The FY 2015 request for Burma also seeks funding and authorities to support measured and calibrated engagement with the Burmese military through Expanded IMET (E-IMET) training. This training will focus on reform-focused topics to support the peace process, civilian control, professionalization, accountability, transparency, and the protection of human rights. Voices from across Burmese society – opposition leader Aung San Suu Kyi and members of the National League for Democracy, ethnic minorities, former political prisoners, members of the 88 Generation Student group, and credible reformers within and close to the government – have urged the United States to engage with the Burmese military to improve its respect for human rights and help make it a stakeholder in the success of democratic reforms.

Finally, since Super Typhoon Haiyan made landfall near Tacloban, the United States has stood closely with our friends in the Philippines to offer assistance.

President Obama is committed to continuing to stand by the Philippines through the recovery process as it faces the many challenges associated with reconstruction. The FY 2015 request reflects this commitment by providing an additional $20 million in Development Assistance to support mid- to long-term recovery efforts in the Philippines. These targeted investments in our development and security assistance build on our full cadre of programming in the region to support our crucial policy goals.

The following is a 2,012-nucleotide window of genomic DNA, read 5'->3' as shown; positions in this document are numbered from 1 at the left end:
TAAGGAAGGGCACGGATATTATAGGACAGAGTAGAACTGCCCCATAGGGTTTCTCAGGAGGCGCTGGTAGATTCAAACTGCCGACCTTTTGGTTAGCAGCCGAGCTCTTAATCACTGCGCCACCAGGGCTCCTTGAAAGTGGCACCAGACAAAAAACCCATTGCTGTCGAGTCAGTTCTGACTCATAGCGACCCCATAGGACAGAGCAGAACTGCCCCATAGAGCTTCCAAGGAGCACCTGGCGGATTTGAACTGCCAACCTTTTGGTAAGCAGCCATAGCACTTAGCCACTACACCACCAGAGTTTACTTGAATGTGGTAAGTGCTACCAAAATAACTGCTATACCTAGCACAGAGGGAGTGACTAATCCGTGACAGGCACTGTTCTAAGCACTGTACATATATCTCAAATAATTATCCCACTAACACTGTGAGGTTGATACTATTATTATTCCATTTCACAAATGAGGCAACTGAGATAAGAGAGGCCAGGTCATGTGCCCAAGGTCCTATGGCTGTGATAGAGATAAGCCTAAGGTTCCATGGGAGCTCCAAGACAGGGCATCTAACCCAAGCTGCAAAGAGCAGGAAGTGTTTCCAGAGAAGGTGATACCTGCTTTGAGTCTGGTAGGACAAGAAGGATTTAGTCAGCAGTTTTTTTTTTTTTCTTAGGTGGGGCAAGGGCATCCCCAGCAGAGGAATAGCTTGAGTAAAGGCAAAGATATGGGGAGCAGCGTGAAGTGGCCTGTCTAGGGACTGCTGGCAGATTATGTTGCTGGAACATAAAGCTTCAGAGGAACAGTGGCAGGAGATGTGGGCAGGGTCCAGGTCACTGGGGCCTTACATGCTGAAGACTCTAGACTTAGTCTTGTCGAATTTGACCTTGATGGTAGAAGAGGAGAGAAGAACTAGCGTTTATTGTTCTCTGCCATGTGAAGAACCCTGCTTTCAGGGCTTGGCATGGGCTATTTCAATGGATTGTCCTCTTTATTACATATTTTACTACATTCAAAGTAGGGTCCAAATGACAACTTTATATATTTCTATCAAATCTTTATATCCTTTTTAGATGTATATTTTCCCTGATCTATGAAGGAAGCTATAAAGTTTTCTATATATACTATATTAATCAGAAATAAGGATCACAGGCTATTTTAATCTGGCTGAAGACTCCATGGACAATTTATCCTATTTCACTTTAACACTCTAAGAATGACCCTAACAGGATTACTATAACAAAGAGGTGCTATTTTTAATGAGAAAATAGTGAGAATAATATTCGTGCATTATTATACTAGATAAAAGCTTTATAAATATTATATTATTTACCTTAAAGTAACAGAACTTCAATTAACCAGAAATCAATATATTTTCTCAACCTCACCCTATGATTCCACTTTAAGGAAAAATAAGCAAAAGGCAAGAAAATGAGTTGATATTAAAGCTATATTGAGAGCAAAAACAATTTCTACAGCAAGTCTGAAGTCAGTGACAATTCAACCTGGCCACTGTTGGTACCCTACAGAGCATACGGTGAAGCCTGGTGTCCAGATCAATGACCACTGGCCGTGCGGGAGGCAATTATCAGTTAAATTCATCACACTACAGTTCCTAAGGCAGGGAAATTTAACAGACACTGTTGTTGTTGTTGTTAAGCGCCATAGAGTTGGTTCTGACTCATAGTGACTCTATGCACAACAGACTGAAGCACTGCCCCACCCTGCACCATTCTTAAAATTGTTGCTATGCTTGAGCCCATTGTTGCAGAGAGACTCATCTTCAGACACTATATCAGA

Diplomatic and Public Diplomacy Programs

In addition to foreign assistance, the FY 2015 request also provides essential funds for additional personnel, operations, and public diplomacy to meet growing demands driven by our intensified focus on the Asia-Pacific region. Our nation benefits from additional resources to strengthen people-to-people ties with the region through expanded outreach and education and cultural exchanges, particularly with ASEAN countries.

Our FY 2015 Diplomatic Engagement request provides additional program and support costs for EAP, including funding to add three new positions to our existing 1,014 positions in order to fill critical needs at our embassies. These positions will support the Public Diplomacy operations and will be assigned to Jakarta, Indonesia; Ulaanbaatar, Mongolia; and Guangzhou, China. This increase comes on top of the 24 new positions requested in FY 2014 for the Asia rebalance. These resources must be accompanied by an increase in Educational and Cultural Exchanges funding for cultural and educational programs to reach a greater number of people throughout the region.

While the FY 2015 budget reflects a renewed commitment to the Asia-Pacific, it builds upon our active and enduring presence in the region as a Pacific nation. Our economic, diplomatic, and strategic ties in the region are stronger now than at any time in history. We look forward to building on that momentum in the months and years ahead.

Thank you, Mr. Chairman, for inviting me to testify today on our FY 2015 budget request. I am pleased to answer any questions you may have.